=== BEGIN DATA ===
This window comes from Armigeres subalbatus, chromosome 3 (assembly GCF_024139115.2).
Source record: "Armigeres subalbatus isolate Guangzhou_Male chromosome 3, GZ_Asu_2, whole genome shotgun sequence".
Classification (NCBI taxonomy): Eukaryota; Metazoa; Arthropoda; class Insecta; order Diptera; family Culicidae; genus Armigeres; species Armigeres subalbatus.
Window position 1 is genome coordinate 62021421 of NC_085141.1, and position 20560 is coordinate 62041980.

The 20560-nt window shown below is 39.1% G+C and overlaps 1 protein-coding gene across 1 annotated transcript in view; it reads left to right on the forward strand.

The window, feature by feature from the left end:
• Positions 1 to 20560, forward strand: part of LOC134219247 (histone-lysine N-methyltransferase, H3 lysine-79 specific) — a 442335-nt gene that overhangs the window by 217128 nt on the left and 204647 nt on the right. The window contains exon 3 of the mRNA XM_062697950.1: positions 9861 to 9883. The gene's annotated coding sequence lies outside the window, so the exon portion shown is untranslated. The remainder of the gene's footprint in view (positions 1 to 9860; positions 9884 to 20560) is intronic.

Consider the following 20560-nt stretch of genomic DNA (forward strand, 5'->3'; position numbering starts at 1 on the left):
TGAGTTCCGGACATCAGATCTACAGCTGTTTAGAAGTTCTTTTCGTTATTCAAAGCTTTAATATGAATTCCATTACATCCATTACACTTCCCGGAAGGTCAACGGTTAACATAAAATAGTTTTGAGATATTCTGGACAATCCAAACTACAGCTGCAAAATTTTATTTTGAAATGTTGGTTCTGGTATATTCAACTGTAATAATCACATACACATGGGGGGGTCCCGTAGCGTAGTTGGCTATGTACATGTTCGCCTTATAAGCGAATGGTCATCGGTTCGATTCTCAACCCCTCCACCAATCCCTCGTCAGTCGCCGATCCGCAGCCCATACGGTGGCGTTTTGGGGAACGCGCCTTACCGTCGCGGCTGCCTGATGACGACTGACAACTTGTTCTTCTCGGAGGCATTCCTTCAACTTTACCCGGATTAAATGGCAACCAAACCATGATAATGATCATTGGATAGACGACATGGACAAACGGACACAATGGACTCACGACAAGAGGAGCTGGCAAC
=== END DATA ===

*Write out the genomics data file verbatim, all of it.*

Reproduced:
This window comes from Armigeres subalbatus, chromosome 3 (assembly GCF_024139115.2).
Source record: "Armigeres subalbatus isolate Guangzhou_Male chromosome 3, GZ_Asu_2, whole genome shotgun sequence".
Classification (NCBI taxonomy): Eukaryota; Metazoa; Arthropoda; class Insecta; order Diptera; family Culicidae; genus Armigeres; species Armigeres subalbatus.
Window position 1 is genome coordinate 62021421 of NC_085141.1, and position 20560 is coordinate 62041980.

The 20560-nt window shown below is 39.1% G+C and overlaps 1 protein-coding gene across 1 annotated transcript in view; it reads left to right on the forward strand.

The window, feature by feature from the left end:
• Positions 1 to 20560, forward strand: part of LOC134219247 (histone-lysine N-methyltransferase, H3 lysine-79 specific) — a 442335-nt gene that overhangs the window by 217128 nt on the left and 204647 nt on the right. The window contains exon 3 of the mRNA XM_062697950.1: positions 9861 to 9883. The gene's annotated coding sequence lies outside the window, so the exon portion shown is untranslated. The remainder of the gene's footprint in view (positions 1 to 9860; positions 9884 to 20560) is intronic.

Consider the following 20560-nt stretch of genomic DNA (forward strand, 5'->3'; position numbering starts at 1 on the left):
TGAGTTCCGGACATCAGATCTACAGCTGTTTAGAAGTTCTTTTCGTTATTCAAAGCTTTAATATGAATTCCATTACATCCATTACACTTCCCGGAAGGTCAACGGTTAACATAAAATAGTTTTGAGATATTCTGGACAATCCAAACTACAGCTGCAAAATTTTATTTTGAAATGTTGGTTCTGGTATATTCAACTGTAATAATCACATACACATGGGGGGGTCCCGTAGCGTAGTTGGCTATGTACATGTTCGCCTTATAAGCGAATGGTCATCGGTTCGATTCTCAACCCCTCCACCAATCCCTCGTCAGTCGCCGATCCGCAGCCCATACGGTGGCGTTTTGGGGAACGCGCCTTACCGTCGCGGCTGCCTGATGACGACTGACAACTTGTTCTTCTCGGAGGCATTCCTTCAACTTTACCCGGATTAAATGGCAACCAAACCATGATAATGATCATTGGATAGACGACATGGACAAACGGACACAATGGACTCACGACAAGAGGAGCTGGCAAC